However, all these discoveries are nothing, to my mind, compared with that which I was able to make, in the presence of the acting-manager, in the managers' office, within a couple of inches from the desk- chair, and which consisted of a trap-door, the width of a board in the flooring and the length of a man's fore-arm and no longer; a trap-door that falls back like the lid of a box; a trap-door through which I can see a hand come and dexterously fumble at the pocket of a swallow-tail coat.

That is the way the forty-thousand francs went!.... And that also is the way by which, through some trick or other, they were returned.

Speaking about this to the Persian, I said:

`So we may take it, as the forty-thousand francs were returned, that Erik was simply amusing himself with that memorandum-book of his?'

`Don't you believe it!' he replied. `Erik wanted money. Thinking himself without the pale of humanity, he was restrained by no scruples and he employed his extraordinary gifts of dexterity and imagination, which he had received by way of compensation for his extraordinary uglinesss, to prey upon his fellow- men. His reason for restoring the forty-thousand francs, of his own accord, was that he no longer wanted it. He had relinquished his marriage with Christine Daaé. He had relinquished everything above the surface of the earth.'

According to the Persian's account, Erik was born in a small town not far from Rouen. He was the son of a master-mason. He ran away at an early age from his father's house, where his ugliness was a subject of horror and terror to his parents. For a time, he frequented the fairs, where a showman exhibited him as the `living corpse.' He seems to have crossed the whole of Europe, from fair to fair, and to have completed his strange education as an artist and magician at the very fountain-head of art and magic, among the Gipsies. A period of Erik's life remained quite obscure. He was seen at the fair of Nijni-Novgorod, where he displayed himself in all his hideous glory. He already sang as nobody on this earth had ever sung before; he practised ventriloquism and gave displays of legerdemain so extraordinary that the caravans returning to Asia talked about it during the whole length of their journey. In this way, his reputation penetrated the walls of the palace at Mazenderan, where the little sultana, the favorite of the Shah-in-Shah, was boring herself to death. A dealer in furs, returning to Samarkand from Nijni-Novgorod, told of the marvels which he had seen performed in Erik's tent. The trader was summoned to the palace and the daroga of Mazenderan was told to question him. Next the daroga was instructed to go and find Erik. He brought him to Persia, where for some months Erik's will was law. He was guilty of not a few horrors, for he seemed not to know the difference between good and evil. He took part calmly in a number of political assassinations; and he turned his diabolical inventive powers against the Emir of Afghanistan, who was at war with the Persian empire. The Shah took a liking to him.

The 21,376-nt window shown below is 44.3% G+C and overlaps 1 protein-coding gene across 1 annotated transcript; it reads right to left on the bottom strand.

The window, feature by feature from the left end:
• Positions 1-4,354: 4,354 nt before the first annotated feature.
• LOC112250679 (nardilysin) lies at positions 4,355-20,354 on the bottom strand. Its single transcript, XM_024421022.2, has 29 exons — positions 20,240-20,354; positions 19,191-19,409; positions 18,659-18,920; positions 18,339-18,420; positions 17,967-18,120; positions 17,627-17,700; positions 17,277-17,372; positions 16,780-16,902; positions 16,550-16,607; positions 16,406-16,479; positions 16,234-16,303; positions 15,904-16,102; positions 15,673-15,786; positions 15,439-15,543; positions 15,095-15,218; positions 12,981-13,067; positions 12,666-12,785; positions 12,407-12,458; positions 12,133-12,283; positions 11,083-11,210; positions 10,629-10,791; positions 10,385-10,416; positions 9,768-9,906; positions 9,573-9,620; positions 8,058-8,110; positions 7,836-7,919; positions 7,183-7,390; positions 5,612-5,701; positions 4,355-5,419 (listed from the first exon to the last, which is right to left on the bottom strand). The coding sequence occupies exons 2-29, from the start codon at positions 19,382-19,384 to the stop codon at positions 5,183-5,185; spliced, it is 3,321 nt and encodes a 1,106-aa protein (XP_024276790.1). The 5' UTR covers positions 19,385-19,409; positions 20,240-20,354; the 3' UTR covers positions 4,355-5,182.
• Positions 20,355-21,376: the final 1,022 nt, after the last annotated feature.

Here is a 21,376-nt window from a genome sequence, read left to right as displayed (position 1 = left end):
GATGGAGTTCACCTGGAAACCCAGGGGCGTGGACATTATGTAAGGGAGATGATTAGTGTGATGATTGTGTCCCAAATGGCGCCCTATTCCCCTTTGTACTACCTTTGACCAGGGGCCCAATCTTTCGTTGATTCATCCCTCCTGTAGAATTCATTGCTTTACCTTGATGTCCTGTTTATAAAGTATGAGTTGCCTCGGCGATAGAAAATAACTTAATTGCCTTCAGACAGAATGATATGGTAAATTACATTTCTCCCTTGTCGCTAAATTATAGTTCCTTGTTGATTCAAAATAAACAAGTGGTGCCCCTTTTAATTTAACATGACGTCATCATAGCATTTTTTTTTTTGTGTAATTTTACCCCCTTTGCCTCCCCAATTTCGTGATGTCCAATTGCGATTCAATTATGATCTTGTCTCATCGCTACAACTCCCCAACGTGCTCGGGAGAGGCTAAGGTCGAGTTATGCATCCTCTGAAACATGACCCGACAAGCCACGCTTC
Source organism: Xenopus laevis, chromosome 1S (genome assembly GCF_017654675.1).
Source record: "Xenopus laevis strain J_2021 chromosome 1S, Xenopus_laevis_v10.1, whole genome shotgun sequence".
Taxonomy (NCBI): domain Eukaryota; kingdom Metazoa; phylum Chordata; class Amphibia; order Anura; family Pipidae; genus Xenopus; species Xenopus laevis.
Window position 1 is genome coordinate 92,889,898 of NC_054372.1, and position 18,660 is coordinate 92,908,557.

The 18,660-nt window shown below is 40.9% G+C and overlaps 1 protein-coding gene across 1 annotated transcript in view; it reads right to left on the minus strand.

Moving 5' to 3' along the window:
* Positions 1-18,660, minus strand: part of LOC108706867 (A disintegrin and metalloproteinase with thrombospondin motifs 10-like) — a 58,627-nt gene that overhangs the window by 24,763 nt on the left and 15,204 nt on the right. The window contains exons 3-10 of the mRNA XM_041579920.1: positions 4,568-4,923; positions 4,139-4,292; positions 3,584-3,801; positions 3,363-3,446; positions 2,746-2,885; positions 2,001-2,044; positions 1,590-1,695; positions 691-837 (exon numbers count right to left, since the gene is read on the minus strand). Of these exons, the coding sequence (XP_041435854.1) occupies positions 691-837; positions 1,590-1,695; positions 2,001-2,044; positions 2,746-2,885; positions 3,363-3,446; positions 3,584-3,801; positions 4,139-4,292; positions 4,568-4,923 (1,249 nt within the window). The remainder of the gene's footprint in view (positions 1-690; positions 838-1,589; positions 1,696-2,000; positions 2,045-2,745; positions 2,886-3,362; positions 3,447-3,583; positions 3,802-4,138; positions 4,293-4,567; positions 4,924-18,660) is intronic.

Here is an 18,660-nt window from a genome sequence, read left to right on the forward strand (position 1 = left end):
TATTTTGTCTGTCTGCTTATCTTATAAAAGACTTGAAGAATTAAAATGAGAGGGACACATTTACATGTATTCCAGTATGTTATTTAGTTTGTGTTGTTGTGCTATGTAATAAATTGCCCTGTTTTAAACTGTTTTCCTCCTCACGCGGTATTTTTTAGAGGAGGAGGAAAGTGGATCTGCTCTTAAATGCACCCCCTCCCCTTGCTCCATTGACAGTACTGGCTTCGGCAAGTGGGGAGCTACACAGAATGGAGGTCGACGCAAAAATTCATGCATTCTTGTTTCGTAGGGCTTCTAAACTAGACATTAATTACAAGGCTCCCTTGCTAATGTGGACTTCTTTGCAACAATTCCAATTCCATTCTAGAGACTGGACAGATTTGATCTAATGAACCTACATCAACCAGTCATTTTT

This was the time of the rosy hours of Mazenderan, of which the daroga's narrative has given us a glimpse. Erik had very original ideas on the subject of architecture and thought out a palace much as a conjuror contrives a trick-casket. The Shah ordered him to construct an edifice of this kind. Erik did so; and the building appears to have been so ingenious that His Majesty was able to move about in it unseen and to disappear without a possibility of the trick's being discovered. When the Shah-in-Shah found himself the possessor of this gem, he ordered Erik's yellow eyes to be put out. But he reflected that, even when blind, Erik would still be able to build so remarkable a house for another sovereign; and also that, as long as Erik was alive, some one would know the secret of the wonderful palace. Erik's death was decided upon, together with that of all the laborers who had worked under his orders. The execution of this abominable decree devolved upon the daroga of Mazenderan. Erik had shown him some slight services and procured him many a hearty laugh. He saved Erik by providing him with the means of escape, but nearly paid with his head for his generous indulgence.

Fortunately for the daroga, a corpse, half-eaten by the birds of prey, was found on the shore of the Caspian Sea, and was taken for Erik's body, because the daroga's friends had dressed the remains in clothing

  By PanEris using Melati.

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